Carolina Alumni Review’s
by Kathy Norcross Watts ’ 86
Iknow my bed sheet came from a
bag of fertilizer. Oh, Mama
bleached it good and rubbed it
hard on the washboard, but I saw
it. It was full of clumpy blackness
that Daddy dumped on the red
rows. You can’t change what something is
even if you pretend really, really hard. I
know what came on the inside, and I’ll
never forget. It was dirty, and I’ll never
believe it came clean even if it looks white
as a cloud.
Mama makes us wear bonnets. Especially
if she thinks Granny Clara might cross our
path. If my sisters, Marjorie and Gladys,
were working her fields, Granny’d hang a
sheet in a tree to keep the sun from touching their cheeks. That crazy old lady never
spoke a word to me. I got to say I’m glad
after what I heard Mama say to Daddy.
“It don’t matter if you walk back in the
same door and out the other,” she said.
“And you can’t tell me that you stopping
by on the first New Year day will make her
chickens hatch out roosters. I’ll not believe
it, and I’ll not pretend to.”
I agree with Mama that she’s “crazy as a
bed bug.” Don’t know how a bed bug
could be crazy, though. Itchy and a bother.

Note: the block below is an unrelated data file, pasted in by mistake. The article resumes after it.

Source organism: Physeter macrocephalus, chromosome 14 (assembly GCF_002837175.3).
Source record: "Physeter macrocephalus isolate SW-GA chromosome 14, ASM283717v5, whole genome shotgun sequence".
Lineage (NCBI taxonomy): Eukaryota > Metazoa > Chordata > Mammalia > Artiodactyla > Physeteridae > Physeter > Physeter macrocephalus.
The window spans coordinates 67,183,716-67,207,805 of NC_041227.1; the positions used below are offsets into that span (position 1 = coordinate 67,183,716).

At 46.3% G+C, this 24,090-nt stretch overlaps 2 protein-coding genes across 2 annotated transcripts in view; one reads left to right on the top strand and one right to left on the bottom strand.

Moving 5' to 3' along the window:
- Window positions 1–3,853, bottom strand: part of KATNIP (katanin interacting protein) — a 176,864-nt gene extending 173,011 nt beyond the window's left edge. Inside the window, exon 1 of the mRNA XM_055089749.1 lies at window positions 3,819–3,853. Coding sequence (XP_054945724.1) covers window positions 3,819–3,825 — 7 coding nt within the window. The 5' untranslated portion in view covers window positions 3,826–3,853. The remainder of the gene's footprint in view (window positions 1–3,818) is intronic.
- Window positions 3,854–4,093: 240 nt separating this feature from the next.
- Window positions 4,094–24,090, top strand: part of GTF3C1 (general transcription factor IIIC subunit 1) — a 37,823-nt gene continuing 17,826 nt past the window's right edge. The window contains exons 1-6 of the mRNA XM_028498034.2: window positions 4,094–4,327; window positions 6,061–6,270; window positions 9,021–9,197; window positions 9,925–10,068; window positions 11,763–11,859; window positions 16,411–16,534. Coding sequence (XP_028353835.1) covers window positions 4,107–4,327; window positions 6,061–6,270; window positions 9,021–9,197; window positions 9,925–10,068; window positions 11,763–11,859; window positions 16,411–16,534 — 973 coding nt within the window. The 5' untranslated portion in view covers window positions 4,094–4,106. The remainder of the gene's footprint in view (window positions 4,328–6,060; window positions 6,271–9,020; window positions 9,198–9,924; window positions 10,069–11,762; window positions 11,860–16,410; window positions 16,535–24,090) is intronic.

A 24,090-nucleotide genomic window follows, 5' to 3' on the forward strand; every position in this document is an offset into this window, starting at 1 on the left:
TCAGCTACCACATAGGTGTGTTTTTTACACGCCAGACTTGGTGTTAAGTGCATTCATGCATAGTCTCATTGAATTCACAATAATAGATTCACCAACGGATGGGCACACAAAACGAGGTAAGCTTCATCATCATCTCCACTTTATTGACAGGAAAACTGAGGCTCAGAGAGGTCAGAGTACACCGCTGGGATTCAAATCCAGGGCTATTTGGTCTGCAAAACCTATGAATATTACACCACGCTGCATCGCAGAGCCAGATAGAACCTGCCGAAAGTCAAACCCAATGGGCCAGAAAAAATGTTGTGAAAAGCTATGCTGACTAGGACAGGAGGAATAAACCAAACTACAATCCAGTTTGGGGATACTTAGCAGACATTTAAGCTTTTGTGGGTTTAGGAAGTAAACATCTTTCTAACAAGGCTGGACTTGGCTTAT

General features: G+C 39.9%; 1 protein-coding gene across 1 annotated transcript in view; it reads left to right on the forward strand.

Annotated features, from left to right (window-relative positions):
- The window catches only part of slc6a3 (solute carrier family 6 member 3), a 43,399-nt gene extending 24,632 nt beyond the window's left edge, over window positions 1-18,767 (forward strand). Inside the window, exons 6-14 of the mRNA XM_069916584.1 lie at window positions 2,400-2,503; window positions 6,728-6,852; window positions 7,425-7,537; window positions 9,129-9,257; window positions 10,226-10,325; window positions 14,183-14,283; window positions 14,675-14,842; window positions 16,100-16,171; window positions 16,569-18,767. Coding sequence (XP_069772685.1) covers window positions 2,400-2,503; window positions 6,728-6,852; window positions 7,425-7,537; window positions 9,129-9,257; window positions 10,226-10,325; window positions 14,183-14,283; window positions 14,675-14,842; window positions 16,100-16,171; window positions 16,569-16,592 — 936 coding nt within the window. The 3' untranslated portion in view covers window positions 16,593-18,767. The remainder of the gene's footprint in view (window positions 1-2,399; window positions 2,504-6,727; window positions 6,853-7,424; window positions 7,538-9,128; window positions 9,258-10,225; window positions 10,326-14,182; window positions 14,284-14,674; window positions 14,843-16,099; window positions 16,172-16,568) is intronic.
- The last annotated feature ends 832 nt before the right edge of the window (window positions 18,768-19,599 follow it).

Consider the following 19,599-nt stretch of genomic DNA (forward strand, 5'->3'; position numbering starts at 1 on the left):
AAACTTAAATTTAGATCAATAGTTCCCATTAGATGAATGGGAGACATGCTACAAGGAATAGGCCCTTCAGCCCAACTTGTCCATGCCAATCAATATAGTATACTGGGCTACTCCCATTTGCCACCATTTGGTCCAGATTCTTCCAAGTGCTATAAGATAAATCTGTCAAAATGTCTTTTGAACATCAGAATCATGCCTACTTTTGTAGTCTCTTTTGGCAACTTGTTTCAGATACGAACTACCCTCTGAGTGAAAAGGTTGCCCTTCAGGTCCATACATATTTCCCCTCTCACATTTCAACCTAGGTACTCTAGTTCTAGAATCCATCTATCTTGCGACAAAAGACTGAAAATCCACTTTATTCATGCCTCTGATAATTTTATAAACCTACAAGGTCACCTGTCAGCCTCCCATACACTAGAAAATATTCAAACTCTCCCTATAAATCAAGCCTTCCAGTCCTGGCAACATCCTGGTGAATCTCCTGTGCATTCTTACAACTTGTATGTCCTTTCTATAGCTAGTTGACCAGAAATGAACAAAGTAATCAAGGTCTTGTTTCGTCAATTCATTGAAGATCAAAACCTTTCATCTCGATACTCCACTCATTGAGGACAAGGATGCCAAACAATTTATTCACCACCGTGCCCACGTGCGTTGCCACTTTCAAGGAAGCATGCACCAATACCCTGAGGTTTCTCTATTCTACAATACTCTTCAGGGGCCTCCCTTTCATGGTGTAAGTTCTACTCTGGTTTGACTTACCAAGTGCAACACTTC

Bed bugs ain’t crazy, but my Granny sure is.
Mama swishes when she walks she turns so
fast. She wasn’t ever mean, but she stood
back from me. Almost like I’d hurt her.
Don’t she know I’d never hurt no one?
My sisters fight about whose turn it is to
milk our cow. They make me fetch the
eggs. Sometimes spiteful as snakes, they are.
Those hens peck the fire out of the back of
my hand. I’m fast, though. I toss the corn in
one direction, then sneak over to the nests,
grab the eggs as quick as I can. But I’ve had
a mad mother hen chase me. Turned quick
and ran. Dropped an egg one time, and
Daddy saw me.
“Great day, Grace. It ain’t nothin’ but a
But I knew it could peck me to death.
Nothing’s quite as fierce as a mad mother
hen protecting her brood.
Once a rooster chased me, jumped on
my back, snapped my pig tail in his beak
and stuck me with his spurs. Flapping, flapping, flapping. Daddy ran up and killed that
mean old bird. Hit him on the head, beat
him to death. We ate him for supper.
That’s when I first saw Mama’s fear. I
thought it was because of the rooster. She
washed the dirt from the scrapes on my
back. I thought she was going to even hug
me, but when I looked up, she stopped. I
felt the air sizzle. It didn’t feel like hate,
though, I’m pretty sure about that. You